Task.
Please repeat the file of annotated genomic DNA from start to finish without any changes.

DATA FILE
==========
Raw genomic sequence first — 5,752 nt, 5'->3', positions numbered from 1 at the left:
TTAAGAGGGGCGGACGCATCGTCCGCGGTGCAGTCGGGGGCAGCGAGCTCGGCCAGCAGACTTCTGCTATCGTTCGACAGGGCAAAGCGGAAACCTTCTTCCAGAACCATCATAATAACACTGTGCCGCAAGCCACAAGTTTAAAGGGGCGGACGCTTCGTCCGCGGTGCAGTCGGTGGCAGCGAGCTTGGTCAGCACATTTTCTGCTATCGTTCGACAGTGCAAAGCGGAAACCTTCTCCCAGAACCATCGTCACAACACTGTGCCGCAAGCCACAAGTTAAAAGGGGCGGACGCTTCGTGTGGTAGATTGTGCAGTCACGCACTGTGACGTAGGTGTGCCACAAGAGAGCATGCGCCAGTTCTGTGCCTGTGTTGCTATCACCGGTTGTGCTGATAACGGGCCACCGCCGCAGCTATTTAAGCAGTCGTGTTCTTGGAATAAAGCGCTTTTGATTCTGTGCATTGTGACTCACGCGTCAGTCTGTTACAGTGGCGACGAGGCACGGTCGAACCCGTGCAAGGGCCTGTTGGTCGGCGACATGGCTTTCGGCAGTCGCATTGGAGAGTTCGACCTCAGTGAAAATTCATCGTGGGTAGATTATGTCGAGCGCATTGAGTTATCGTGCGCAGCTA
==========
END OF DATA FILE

Raw genomic sequence first — 5,752 nt, 5'->3', positions numbered from 1 at the left:
TTAAGAGGGGCGGACGCATCGTCCGCGGTGCAGTCGGGGGCAGCGAGCTCGGCCAGCAGACTTCTGCTATCGTTCGACAGGGCAAAGCGGAAACCTTCTTCCAGAACCATCATAATAACACTGTGCCGCAAGCCACAAGTTTAAAGGGGCGGACGCTTCGTCCGCGGTGCAGTCGGTGGCAGCGAGCTTGGTCAGCACATTTTCTGCTATCGTTCGACAGTGCAAAGCGGAAACCTTCTCCCAGAACCATCGTCACAACACTGTGCCGCAAGCCACAAGTTAAAAGGGGCGGACGCTTCGTGTGGTAGATTGTGCAGTCACGCACTGTGACGTAGGTGTGCCACAAGAGAGCATGCGCCAGTTCTGTGCCTGTGTTGCTATCACCGGTTGTGCTGATAACGGGCCACCGCCGCAGCTATTTAAGCAGTCGTGTTCTTGGAATAAAGCGCTTTTGATTCTGTGCATTGTGACTCACGCGTCAGTCTGTTACAGTGGCGACGAGGCACGGTCGAACCCGTGCAAGGGCCTGTTGGTCGGCGACATGGCTTTCGGCAGTCGCATTGGAGAGTTCGACCTCAGTGAAAATTCATCGTGGGTAGATTATGTCGAGCGCATTGAGTTATCGTGCGCAGCTA